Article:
Strategic Hex Game McClellan's Last Command (custom GCACW module) - community playthrough


Feb 18, 2017
Action on the 13th June:

Battle of Winchester
In the morning, McLaws advanced to just outside Winchester and attacked Mulligan's brigade, currently on the Berryville Pike. The attack caught Mulligan's forces by surprise and effectively routed them, forcing them north to Hopewell in disorder and with several hundred casualties.
McLaws followed this up with an assault on Winchester itself, and effectively forced the two brigades defending the town out in disorder and confusion. The defenders were not routed, and inflicted equal casualties on their attackers (around 500 each) but did not have time to destroy the supplies there which fell into Confederate hands.

Leigh Cole

Nov 9, 2016
Monroe, MI
The basic summary of the GCACW level is that for the most part here we'll be working with infantry divisions (though brigades can be detached) and cavalry brigades (though regiments can be detached).

Units move a random amount of distance per movement turn (which is increased if the corps is closed up enough to operate under their commander properly) and cavalry typically moves about twice as fast as infantry. Moving along roads in clear weather is always one hex per movement point, but going offroad (or bad weather) makes the cost much higher.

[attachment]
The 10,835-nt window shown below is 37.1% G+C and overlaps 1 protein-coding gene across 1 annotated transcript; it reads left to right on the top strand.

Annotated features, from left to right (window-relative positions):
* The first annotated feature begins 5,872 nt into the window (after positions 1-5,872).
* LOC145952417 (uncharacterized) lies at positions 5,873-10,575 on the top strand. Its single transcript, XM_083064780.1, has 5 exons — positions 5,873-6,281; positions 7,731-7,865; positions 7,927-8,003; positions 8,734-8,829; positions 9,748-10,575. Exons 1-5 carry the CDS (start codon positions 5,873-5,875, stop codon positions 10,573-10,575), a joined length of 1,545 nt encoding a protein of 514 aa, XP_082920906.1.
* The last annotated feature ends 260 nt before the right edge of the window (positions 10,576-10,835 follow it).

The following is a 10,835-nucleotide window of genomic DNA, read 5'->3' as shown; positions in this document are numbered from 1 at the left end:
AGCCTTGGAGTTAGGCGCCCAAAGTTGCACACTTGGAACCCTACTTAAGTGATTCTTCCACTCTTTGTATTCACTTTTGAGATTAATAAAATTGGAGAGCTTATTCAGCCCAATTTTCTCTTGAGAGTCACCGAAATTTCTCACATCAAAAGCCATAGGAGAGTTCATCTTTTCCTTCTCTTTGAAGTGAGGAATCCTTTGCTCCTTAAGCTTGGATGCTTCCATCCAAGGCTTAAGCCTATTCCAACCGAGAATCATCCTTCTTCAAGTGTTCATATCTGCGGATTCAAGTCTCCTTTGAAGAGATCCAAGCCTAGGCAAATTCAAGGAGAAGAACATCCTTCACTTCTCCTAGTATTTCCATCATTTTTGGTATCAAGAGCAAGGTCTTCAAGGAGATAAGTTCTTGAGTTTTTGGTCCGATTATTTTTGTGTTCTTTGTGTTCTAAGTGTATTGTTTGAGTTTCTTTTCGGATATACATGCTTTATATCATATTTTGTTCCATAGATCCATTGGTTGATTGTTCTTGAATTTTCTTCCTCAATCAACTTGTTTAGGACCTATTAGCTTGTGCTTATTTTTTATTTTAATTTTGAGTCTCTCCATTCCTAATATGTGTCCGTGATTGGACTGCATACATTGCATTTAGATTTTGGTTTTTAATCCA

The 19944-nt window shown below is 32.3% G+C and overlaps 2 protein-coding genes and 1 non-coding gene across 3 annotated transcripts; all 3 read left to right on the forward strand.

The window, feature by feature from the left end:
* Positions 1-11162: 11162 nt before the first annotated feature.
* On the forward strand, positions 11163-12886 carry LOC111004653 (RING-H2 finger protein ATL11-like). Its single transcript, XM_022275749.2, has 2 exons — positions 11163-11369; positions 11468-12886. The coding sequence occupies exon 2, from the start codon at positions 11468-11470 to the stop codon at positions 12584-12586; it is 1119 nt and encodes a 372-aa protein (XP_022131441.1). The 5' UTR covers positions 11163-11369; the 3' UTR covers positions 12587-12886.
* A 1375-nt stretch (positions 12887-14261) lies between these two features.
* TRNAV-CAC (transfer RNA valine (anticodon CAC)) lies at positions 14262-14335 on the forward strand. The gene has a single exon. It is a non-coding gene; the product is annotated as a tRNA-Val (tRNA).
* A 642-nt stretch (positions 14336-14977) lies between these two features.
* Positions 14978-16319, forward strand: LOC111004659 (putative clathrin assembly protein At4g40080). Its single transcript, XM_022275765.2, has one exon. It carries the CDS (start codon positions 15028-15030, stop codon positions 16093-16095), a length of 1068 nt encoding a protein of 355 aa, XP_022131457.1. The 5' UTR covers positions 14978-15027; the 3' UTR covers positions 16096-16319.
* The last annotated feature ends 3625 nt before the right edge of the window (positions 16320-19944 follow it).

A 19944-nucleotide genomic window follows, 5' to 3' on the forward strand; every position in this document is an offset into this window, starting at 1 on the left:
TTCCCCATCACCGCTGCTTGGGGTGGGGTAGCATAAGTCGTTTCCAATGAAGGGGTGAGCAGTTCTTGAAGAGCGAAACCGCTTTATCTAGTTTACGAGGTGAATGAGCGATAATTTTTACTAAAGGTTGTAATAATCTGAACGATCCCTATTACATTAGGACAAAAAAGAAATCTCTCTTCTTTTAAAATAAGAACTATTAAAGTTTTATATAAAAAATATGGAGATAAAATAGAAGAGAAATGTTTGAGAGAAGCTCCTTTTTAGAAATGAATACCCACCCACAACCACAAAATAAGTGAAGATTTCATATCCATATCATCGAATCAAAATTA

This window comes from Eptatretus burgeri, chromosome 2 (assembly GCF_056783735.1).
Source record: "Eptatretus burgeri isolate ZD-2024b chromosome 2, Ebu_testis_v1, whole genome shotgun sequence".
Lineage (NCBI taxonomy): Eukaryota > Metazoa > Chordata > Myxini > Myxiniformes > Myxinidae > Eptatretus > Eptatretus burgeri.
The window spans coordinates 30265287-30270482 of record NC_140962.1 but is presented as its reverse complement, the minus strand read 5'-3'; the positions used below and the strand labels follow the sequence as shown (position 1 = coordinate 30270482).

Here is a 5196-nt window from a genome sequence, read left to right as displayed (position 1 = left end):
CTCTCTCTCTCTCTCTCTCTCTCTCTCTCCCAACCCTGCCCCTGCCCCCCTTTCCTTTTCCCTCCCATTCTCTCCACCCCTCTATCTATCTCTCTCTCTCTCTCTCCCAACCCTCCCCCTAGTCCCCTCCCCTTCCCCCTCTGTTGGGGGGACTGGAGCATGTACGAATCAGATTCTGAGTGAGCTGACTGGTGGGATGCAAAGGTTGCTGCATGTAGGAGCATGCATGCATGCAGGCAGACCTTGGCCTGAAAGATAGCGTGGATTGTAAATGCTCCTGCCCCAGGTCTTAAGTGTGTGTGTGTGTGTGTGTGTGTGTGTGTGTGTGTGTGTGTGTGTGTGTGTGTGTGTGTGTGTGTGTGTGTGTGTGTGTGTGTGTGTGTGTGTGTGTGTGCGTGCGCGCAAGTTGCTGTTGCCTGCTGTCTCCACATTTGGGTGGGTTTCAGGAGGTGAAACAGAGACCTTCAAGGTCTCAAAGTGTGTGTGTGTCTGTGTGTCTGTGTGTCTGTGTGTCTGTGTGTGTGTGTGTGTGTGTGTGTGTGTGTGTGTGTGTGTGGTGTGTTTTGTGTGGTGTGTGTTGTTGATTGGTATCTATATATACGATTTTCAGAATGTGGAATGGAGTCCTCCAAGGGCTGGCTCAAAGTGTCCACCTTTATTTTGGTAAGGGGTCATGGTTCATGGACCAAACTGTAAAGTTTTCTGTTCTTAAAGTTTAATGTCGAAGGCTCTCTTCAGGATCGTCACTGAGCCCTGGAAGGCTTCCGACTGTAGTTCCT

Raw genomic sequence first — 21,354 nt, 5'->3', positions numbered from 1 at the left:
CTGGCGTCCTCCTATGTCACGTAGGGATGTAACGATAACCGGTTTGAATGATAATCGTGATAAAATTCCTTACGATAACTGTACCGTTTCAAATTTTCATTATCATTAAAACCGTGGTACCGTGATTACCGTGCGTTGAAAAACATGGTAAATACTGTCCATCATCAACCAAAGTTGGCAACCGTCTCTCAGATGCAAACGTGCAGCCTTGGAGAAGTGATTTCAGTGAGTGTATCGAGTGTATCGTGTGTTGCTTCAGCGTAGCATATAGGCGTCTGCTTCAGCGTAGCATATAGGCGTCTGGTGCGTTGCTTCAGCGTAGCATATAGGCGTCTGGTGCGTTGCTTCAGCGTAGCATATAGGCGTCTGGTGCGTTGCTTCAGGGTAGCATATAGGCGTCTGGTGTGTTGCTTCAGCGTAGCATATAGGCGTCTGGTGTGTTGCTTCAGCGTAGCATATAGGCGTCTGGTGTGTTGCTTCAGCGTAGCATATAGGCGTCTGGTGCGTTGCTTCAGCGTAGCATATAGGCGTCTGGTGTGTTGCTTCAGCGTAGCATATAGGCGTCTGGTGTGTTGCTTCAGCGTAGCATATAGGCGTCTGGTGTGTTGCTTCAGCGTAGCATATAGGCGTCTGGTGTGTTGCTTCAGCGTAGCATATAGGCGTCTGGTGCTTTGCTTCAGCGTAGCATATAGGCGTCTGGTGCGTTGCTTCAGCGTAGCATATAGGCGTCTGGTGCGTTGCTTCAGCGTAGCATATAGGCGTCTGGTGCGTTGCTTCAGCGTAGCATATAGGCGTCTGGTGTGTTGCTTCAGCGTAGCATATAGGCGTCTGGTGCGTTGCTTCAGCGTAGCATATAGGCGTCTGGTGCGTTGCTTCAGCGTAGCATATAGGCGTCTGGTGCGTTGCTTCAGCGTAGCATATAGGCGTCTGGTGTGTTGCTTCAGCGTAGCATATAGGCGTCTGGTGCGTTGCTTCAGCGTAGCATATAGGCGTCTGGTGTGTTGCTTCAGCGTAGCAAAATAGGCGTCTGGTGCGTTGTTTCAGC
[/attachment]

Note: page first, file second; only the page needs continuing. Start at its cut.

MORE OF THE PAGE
When fighting, you can either have one unit attack one enemy hex or launch an "assault" (with multiple units); assaults can fail to get properly organized. In an attack, all the things you'd expect (strength ratios, artillery, defensible terrain) affect the dice rolls; basically being able to threaten enemy flanks is good, while attacking a fortified enemy on the far side of a river is very bad. Simple enough to explain.

Units in good condition fight much more effectively than units which have been tired out by marching or in a fight. Basically a division (or smaller unit) that's been roughly handled or worked hard is going to need a day or two of rest in order to recover back to full potential (though casualties are permanent).

Unit strength is in multiples of 500 men.

The extent to which the gamesmaster (i.e. me) will be handling the back-end means that you don't really need to know the numbers, as such.
I think GCACW is the best Civil War game system ever devised, in my humble opinion!


Feb 18, 2017
Actions on the 15th June

Battle of White Hall

The somewhat tired 13th Pennsylvania cavalry moved into Frederick County VA to attempt to ascertain the strength of Confederate forces in the area, but were caught by surprise by an attack launched by Jenkins' cavalry. Riding through an area the 13th PA's commander thought to be covered by Mulligan's (also overtired) brigade, the Confederate cavalry smashed into the 13th PA and shattered them as an effective unit for negligible loss.